The depth of the surface mixed layer is decreasing at most LTER sites – Palmer Antarctica, the continental shelf of the northeastern United States, and the northern Gulf of Alaska. However, no change is evident in the California Current, despite an unbroken record of sightings since 1950 and warming water temperatures.

What biological changes are taking place? Can we clearly link them to climate trends?

The depth of the surface layer of the ocean controls the growth rate of phytoplankton. When the surface layer is shallow, phytoplankton are retained by sunlight, but do not have access to nutrients. When the surface layer is deep, phytoplankton can access nutrients, but sunlight is low or absent. Phytoplankton trends have been documented at some LTER sites, but not all. Phytoplankton is the only organism that can be detected by satellite, but the trends in its abundance are not as clear as the physical changes I have just described. Phytoplankton evidence increases in Antarctica, as expected in a shallow surface layer, but decreases over the northeast US continental shelf, despite the shallow depth. No changes are visible on other sites. Zooplankton shows increasing trends in Antarctica, as predicted by the increase in phytoplankton. They also increase in the California Current system, even though the phytoplankton do not.

Even though there are long records of changes in the California Current (70 years), the US Northeast Shelf (40 years), and Palmer’s Antarctica (30 years), it is still difficult to say with certainty that they are caused by climate change. Numerical simulations of satellite imagery suggest that around 50 years is the minimum time needed to attribute the observed trends to climate change. Some changes may take a century or more.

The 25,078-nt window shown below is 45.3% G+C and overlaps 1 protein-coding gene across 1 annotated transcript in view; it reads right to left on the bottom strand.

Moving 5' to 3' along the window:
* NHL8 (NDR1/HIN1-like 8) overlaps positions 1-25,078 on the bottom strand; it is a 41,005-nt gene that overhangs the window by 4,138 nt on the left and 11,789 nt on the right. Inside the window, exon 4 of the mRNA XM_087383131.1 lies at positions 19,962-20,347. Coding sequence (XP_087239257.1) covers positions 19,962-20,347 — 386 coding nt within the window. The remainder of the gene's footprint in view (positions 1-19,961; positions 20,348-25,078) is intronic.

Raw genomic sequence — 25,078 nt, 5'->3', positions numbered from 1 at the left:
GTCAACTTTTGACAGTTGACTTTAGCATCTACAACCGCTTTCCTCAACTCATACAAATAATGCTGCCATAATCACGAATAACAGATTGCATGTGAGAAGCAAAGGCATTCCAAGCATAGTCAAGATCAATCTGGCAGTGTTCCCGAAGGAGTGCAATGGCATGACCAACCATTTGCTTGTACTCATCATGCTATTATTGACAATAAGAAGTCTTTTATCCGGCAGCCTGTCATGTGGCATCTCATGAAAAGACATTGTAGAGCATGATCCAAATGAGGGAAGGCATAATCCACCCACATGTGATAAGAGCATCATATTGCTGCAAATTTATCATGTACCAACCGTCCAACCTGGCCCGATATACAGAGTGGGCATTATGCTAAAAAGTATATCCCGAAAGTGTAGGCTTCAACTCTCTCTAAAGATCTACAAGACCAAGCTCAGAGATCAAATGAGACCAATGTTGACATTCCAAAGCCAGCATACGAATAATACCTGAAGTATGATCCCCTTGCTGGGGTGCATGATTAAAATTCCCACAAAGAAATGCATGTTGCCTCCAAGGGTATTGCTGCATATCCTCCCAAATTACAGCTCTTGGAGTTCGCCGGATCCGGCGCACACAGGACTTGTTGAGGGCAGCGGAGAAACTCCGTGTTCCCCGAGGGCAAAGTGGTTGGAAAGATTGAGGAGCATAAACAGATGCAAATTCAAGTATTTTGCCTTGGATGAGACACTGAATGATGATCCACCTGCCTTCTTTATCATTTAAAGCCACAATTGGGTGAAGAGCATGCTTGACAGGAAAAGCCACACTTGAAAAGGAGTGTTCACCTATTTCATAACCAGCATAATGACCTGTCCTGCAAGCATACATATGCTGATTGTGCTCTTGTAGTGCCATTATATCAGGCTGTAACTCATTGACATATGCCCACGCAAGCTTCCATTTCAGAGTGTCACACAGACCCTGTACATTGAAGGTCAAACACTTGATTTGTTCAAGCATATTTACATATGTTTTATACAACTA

Are there things going on in Antarctica that set it apart from other areas?

A simple feature of the Arctic and Antarctic seas is that they are covered in sea ice. But the duration and extent of the ice cover is decreasing as the polar oceans warm. The life cycles of Arctic and Antarctic organisms such as krill and seabirds are adapted to seasonal ice cover and can be disrupted as the cover decreases. Sea ice blocks sunlight, influencing the timing of phytoplankton blooms. Although sea ice is rapidly shrinking at both poles, the effects are uncertain. As sea ice shrinks, new areas that were once ice-covered open up for phytoplankton growth, expanding the polar marine ecosystem. But as the cover disappears, its contribution of fresh water will decrease and decrease the fresh layer on the surface of the ocean. The net impact for the future ecosystem is unclear.